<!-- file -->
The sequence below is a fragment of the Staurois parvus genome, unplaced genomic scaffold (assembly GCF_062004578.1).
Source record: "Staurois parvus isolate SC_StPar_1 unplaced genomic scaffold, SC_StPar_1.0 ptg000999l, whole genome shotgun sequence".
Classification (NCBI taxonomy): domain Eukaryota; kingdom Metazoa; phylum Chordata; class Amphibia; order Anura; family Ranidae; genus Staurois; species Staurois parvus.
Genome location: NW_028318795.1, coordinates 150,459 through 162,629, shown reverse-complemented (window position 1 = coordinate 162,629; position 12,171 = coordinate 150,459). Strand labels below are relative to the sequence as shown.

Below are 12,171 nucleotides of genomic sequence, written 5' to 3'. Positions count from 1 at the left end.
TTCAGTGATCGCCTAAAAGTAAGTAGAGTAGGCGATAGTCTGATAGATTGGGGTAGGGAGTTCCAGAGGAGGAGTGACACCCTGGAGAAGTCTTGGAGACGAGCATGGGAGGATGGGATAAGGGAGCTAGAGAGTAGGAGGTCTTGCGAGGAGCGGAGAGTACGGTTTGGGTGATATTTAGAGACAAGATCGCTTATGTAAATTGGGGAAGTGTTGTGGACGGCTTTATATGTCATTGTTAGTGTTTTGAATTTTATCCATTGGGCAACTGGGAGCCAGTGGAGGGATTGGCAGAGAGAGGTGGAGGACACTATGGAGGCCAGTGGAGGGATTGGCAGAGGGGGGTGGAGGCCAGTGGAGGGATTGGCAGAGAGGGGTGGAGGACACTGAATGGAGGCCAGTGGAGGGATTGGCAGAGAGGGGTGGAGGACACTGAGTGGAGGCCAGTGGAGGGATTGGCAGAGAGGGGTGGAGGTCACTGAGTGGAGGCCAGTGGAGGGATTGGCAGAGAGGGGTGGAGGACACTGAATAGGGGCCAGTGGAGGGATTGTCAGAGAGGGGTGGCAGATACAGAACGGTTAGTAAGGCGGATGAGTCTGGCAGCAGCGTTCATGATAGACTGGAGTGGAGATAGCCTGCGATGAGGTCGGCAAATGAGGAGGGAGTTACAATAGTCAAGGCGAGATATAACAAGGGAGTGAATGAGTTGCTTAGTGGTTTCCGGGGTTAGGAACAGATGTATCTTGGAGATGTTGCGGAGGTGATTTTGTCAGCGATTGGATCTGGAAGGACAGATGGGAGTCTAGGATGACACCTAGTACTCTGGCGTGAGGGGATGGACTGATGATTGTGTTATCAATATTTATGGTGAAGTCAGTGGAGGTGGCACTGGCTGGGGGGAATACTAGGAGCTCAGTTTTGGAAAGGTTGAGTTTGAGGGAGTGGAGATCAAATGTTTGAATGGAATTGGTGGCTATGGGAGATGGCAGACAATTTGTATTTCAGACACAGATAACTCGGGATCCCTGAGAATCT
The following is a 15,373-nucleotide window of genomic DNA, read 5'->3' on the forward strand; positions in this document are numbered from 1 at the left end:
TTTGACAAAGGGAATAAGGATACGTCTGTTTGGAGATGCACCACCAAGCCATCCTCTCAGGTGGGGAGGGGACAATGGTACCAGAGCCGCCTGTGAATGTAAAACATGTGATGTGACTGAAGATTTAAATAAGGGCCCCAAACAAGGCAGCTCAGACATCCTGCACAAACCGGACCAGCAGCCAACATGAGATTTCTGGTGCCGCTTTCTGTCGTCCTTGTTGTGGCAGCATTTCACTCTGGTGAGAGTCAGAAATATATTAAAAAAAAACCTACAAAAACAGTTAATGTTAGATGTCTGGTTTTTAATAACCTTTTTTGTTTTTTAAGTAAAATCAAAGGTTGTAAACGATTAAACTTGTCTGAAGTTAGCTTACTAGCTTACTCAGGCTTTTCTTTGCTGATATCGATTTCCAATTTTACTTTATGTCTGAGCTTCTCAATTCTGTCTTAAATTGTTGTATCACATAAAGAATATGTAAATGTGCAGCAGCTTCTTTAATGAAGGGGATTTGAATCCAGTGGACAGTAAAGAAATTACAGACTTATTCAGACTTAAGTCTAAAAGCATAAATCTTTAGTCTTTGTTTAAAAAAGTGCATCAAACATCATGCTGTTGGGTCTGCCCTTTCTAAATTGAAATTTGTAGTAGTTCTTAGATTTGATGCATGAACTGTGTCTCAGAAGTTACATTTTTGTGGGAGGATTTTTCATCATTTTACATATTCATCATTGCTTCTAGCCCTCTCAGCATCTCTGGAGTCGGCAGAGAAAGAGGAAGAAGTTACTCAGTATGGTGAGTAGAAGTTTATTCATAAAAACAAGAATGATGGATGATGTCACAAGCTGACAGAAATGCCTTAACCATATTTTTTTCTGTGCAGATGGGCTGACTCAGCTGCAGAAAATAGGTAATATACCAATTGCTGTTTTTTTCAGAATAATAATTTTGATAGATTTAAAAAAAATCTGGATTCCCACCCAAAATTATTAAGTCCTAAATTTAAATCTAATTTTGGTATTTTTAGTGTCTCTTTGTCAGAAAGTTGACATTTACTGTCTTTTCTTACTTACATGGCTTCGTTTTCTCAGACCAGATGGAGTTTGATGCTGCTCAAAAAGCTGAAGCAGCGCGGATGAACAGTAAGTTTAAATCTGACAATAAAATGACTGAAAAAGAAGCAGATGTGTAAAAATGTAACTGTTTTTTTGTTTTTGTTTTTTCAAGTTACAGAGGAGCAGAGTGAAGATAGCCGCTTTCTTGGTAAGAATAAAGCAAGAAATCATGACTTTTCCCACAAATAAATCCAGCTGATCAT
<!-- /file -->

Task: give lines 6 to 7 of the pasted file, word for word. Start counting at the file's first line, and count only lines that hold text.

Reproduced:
TTCAGTGATCGCCTAAAAGTAAGTAGAGTAGGCGATAGTCTGATAGATTGGGGTAGGGAGTTCCAGAGGAGGAGTGACACCCTGGAGAAGTCTTGGAGACGAGCATGGGAGGATGGGATAAGGGAGCTAGAGAGTAGGAGGTCTTGCGAGGAGCGGAGAGTACGGTTTGGGTGATATTTAGAGACAAGATCGCTTATGTAAATTGGGGAAGTGTTGTGGACGGCTTTATATGTCATTGTTAGTGTTTTGAATTTTATCCATTGGGCAACTGGGAGCCAGTGGAGGGATTGGCAGAGAGAGGTGGAGGACACTATGGAGGCCAGTGGAGGGATTGGCAGAGGGGGGTGGAGGCCAGTGGAGGGATTGGCAGAGAGGGGTGGAGGACACTGAATGGAGGCCAGTGGAGGGATTGGCAGAGAGGGGTGGAGGACACTGAGTGGAGGCCAGTGGAGGGATTGGCAGAGAGGGGTGGAGGTCACTGAGTGGAGGCCAGTGGAGGGATTGGCAGAGAGGGGTGGAGGACACTGAATAGGGGCCAGTGGAGGGATTGTCAGAGAGGGGTGGCAGATACAGAACGGTTAGTAAGGCGGATGAGTCTGGCAGCAGCGTTCATGATAGACTGGAGTGGAGATAGCCTGCGATGAGGTCGGCAAATGAGGAGGGAGTTACAATAGTCAAGGCGAGATATAACAAGGGAGTGAATGAGTTGCTTAGTGGTTTCCGGGGTTAGGAACAGATGTATCTTGGAGATGTTGCGGAGGTGATTTTGTCAGCGATTGGATCTGGAAGGACAGATGGGAGTCTAGGATGACACCTAGTACTCTGGCGTGAGGGGATGGACTGATGATTGTGTTATCAATATTTATGGTGAAGTCAGTGGAGGTGGCACTGGCTGGGGGGAATACTAGGAGCTCAGTTTTGGAAAGGTTGAGTTTGAGGGAGTGGAGATCAAATGTTTGAATGGAATTGGTGGCTATGGGAGATGGCAGACAATTTGTATTTCAGACACAGATAACTCGGGATCCCTGAGAATCT
The following is a 15,373-nucleotide window of genomic DNA, read 5'->3' on the forward strand; positions in this document are numbered from 1 at the left end: